The active volcano La Soufrière continues to erupt in St. Vincent, and evacuations are well underway. The ash that covers the country is contaminating the water and air quality. Light rain mixes with the pollution and makes walking a hazardous condition akin to slipping on ice. Families lucky enough to be beyond the Red Zone shelter in their homes; those who were not so lucky shelter together formally. The agricultural region has been devastated. Enna and Yvette are safe from the immediate blasts, but they face water shortages and dangerous conditions.
No further than 50 miles north of La Soufrière, the volcanic ash is showering down upon neighboring St. Lucia. Dangerous conditions impact each breath. “The ‘drizzle’ had us unable to speak without chewing and crushing up ash in our teeth. Truly, we are sister islands,” says Sheila, who lives within an eyeshot of the blasts. She and Clara remain safe from the explosions, but not from its reach.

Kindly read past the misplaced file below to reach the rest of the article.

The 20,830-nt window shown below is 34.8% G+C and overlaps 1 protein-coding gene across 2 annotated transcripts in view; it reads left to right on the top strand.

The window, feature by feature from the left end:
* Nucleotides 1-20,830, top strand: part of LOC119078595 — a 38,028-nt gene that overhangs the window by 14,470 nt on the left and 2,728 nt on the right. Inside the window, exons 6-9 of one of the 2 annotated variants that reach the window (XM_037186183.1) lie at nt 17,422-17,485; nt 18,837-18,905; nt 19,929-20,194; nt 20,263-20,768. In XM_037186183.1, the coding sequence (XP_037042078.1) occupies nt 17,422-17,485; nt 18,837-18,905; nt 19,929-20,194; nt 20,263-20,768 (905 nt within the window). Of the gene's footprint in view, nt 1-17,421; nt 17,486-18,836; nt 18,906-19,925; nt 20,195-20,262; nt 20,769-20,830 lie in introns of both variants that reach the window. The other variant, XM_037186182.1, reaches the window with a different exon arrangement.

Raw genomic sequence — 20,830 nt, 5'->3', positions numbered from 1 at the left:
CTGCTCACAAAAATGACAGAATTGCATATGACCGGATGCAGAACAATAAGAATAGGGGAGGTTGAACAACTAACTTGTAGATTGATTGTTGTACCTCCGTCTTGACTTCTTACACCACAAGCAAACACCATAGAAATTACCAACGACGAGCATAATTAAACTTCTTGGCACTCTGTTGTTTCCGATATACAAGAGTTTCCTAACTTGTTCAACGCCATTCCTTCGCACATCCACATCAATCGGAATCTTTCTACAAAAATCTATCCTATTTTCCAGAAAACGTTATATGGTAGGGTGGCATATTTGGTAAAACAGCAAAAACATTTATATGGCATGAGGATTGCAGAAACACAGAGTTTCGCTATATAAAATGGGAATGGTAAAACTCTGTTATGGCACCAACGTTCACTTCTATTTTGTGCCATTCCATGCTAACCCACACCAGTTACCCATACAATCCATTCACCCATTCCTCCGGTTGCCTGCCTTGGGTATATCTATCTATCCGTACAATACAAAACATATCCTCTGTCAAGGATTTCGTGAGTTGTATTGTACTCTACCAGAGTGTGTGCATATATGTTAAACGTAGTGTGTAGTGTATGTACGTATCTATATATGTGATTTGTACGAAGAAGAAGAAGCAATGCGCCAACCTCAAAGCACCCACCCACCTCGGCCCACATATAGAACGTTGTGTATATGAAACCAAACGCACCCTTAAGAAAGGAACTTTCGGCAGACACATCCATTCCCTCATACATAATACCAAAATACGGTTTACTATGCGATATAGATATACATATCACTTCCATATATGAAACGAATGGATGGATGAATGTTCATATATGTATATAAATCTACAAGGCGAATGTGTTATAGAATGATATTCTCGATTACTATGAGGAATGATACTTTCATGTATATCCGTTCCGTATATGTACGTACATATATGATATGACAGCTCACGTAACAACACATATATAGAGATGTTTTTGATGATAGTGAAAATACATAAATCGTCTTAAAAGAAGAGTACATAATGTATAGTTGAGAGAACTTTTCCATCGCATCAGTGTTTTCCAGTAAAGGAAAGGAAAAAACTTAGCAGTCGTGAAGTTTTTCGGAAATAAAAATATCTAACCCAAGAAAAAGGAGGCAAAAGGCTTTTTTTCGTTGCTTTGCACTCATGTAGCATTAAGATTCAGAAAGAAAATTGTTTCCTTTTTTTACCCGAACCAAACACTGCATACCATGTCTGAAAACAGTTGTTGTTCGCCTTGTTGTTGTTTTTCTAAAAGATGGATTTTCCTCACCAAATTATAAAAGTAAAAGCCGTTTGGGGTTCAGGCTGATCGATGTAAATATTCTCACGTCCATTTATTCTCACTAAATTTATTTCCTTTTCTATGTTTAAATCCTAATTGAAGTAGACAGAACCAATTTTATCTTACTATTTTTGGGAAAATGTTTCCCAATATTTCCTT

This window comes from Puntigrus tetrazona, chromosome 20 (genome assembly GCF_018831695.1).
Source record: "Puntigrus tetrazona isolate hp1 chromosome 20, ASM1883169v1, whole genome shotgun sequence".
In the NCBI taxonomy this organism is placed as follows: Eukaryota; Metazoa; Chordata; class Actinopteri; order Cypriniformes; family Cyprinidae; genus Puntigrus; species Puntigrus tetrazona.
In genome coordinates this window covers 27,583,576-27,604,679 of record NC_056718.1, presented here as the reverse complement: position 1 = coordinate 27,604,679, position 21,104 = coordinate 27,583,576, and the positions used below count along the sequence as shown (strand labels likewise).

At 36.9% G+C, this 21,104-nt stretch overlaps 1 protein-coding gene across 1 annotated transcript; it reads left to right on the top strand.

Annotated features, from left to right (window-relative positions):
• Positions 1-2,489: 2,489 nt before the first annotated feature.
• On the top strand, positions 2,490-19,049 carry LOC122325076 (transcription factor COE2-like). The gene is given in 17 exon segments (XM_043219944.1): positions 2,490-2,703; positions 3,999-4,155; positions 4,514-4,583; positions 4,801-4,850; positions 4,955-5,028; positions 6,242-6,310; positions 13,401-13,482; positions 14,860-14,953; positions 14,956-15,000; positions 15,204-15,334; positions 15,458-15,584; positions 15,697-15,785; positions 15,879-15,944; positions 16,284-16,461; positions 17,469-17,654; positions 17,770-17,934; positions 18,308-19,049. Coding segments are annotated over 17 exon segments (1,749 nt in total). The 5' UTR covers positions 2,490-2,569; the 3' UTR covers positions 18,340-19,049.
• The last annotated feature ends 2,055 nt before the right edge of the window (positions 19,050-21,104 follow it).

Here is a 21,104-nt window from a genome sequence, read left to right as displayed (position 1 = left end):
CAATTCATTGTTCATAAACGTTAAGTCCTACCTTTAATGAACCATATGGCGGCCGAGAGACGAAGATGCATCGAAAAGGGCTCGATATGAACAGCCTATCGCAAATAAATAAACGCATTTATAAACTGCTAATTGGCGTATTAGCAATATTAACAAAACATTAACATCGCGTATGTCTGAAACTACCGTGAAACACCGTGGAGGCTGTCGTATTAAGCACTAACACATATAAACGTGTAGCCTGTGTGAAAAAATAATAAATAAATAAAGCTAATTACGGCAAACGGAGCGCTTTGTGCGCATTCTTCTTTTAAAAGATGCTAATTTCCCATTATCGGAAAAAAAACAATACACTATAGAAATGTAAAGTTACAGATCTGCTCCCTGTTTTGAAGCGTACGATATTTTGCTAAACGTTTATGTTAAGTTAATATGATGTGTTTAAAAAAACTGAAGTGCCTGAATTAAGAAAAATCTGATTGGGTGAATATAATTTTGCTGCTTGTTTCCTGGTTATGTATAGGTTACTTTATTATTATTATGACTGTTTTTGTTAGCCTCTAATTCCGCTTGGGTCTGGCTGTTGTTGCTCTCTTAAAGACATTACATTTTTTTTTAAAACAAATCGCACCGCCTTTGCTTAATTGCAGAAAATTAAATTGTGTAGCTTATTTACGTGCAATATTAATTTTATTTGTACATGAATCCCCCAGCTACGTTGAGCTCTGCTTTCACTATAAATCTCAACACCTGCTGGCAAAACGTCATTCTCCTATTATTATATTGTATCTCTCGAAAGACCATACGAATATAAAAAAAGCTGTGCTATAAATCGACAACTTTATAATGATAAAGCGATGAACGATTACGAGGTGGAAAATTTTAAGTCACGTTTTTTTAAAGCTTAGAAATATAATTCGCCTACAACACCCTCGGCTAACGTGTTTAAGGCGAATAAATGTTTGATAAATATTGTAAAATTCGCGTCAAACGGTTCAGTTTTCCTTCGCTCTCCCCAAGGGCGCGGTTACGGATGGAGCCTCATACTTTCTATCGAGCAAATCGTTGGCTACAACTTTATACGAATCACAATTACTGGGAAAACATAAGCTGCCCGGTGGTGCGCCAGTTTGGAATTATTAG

The crisis in St. Vincent builds on a year of tremendous hardship. Summer of 2020 brought to St. Vincent its most deadly outbreak of Dengue on record. A temporary reprieve of Covid-19 during the latter months of the year kept schools and businesses open, but the bringing of the new year was not so forgiving. Community spread drove infection rates dramatically on the main island that is home to more than 100,000 people living together in 133 square-miles.
The Eastern Caribbean region remains in crisis as neighboring islands and response groups set up shelter, send supplies, and prepare ships for transporting individuals and goods. Funds are being raised by the OECS to support direct relief efforts for those in need. Hands Across the Sea is raising funds to help the schools and libraries impacted by the blast in St. Vincent and St. Lucia. Donations will support our capacity to replace books and work with schools to get their children’s libraries up and running again.